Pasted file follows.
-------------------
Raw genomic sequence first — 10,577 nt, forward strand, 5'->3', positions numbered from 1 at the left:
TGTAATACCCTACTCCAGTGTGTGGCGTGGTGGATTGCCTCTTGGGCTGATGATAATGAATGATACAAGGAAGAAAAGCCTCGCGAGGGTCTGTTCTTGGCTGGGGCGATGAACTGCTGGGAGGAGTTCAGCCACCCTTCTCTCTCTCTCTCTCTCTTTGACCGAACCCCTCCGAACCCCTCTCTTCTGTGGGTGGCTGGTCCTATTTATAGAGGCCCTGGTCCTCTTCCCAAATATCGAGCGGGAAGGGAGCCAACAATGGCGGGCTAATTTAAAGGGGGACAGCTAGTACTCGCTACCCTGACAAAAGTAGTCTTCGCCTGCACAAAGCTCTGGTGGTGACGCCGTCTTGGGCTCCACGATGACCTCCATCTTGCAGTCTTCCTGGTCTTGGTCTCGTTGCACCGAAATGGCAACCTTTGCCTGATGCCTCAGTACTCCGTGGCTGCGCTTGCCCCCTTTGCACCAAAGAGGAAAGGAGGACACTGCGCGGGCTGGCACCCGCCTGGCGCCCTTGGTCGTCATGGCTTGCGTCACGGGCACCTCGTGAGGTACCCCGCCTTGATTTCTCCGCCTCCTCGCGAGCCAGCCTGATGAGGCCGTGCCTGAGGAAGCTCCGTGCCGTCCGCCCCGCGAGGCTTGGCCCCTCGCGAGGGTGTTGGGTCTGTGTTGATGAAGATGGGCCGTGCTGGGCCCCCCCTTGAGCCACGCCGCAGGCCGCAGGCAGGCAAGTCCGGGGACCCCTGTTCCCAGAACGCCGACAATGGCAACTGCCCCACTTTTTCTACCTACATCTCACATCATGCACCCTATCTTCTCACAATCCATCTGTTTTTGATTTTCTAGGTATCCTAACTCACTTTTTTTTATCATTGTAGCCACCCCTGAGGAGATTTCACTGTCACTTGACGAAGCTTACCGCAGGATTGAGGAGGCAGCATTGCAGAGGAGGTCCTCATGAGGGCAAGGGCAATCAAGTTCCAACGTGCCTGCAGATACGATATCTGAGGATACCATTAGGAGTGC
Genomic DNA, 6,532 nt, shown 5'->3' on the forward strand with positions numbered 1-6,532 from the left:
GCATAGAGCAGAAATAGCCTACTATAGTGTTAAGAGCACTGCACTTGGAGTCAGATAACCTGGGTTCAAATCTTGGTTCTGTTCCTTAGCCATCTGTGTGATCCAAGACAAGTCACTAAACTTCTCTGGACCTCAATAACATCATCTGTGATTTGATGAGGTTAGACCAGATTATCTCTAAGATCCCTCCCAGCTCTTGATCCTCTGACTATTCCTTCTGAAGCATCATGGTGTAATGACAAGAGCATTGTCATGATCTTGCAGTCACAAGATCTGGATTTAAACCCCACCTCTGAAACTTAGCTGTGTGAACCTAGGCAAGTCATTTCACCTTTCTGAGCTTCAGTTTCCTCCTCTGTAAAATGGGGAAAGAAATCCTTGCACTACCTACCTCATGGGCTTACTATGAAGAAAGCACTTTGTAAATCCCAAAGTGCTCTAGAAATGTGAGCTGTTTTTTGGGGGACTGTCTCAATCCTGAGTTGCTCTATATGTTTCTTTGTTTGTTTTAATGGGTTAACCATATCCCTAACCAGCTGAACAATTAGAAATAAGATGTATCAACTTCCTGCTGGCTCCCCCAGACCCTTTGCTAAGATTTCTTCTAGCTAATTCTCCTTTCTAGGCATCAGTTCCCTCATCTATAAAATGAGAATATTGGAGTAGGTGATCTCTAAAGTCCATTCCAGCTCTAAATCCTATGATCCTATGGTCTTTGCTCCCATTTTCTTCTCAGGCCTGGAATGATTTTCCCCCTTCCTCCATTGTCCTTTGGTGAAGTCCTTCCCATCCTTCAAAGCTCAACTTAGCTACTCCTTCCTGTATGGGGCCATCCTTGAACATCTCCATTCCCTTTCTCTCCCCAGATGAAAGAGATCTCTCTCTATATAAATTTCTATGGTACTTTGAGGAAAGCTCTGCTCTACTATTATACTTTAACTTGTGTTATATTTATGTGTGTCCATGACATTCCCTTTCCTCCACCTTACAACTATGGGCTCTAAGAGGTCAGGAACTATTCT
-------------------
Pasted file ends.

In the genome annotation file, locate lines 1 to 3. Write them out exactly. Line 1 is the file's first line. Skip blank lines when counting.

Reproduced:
Raw genomic sequence first — 10,577 nt, forward strand, 5'->3', positions numbered from 1 at the left:
TGTAATACCCTACTCCAGTGTGTGGCGTGGTGGATTGCCTCTTGGGCTGATGATAATGAATGATACAAGGAAGAAAAGCCTCGCGAGGGTCTGTTCTTGGCTGGGGCGATGAACTGCTGGGAGGAGTTCAGCCACCCTTCTCTCTCTCTCTCTCTCTTTGACCGAACCCCTCCGAACCCCTCTCTTCTGTGGGTGGCTGGTCCTATTTATAGAGGCCCTGGTCCTCTTCCCAAATATCGAGCGGGAAGGGAGCCAACAATGGCGGGCTAATTTAAAGGGGGACAGCTAGTACTCGCTACCCTGACAAAAGTAGTCTTCGCCTGCACAAAGCTCTGGTGGTGACGCCGTCTTGGGCTCCACGATGACCTCCATCTTGCAGTCTTCCTGGTCTTGGTCTCGTTGCACCGAAATGGCAACCTTTGCCTGATGCCTCAGTACTCCGTGGCTGCGCTTGCCCCCTTTGCACCAAAGAGGAAAGGAGGACACTGCGCGGGCTGGCACCCGCCTGGCGCCCTTGGTCGTCATGGCTTGCGTCACGGGCACCTCGTGAGGTACCCCGCCTTGATTTCTCCGCCTCCTCGCGAGCCAGCCTGATGAGGCCGTGCCTGAGGAAGCTCCGTGCCGTCCGCCCCGCGAGGCTTGGCCCCTCGCGAGGGTGTTGGGTCTGTGTTGATGAAGATGGGCCGTGCTGGGCCCCCCCTTGAGCCACGCCGCAGGCCGCAGGCAGGCAAGTCCGGGGACCCCTGTTCCCAGAACGCCGACAATGGCAACTGCCCCACTTTTTCTACCTACATCTCACATCATGCACCCTATCTTCTCACAATCCATCTGTTTTTGATTTTCTAGGTATCCTAACTCACTTTTTTTTATCATTGTAGCCACCCCTGAGGAGATTTCACTGTCACTTGACGAAGCTTACCGCAGGATTGAGGAGGCAGCATTGCAGAGGAGGTCCTCATGAGGGCAAGGGCAATCAAGTTCCAACGTGCCTGCAGATACGATATCTGAGGATACCATTAGGAGTGC
Genomic DNA, 6,532 nt, shown 5'->3' on the forward strand with positions numbered 1-6,532 from the left: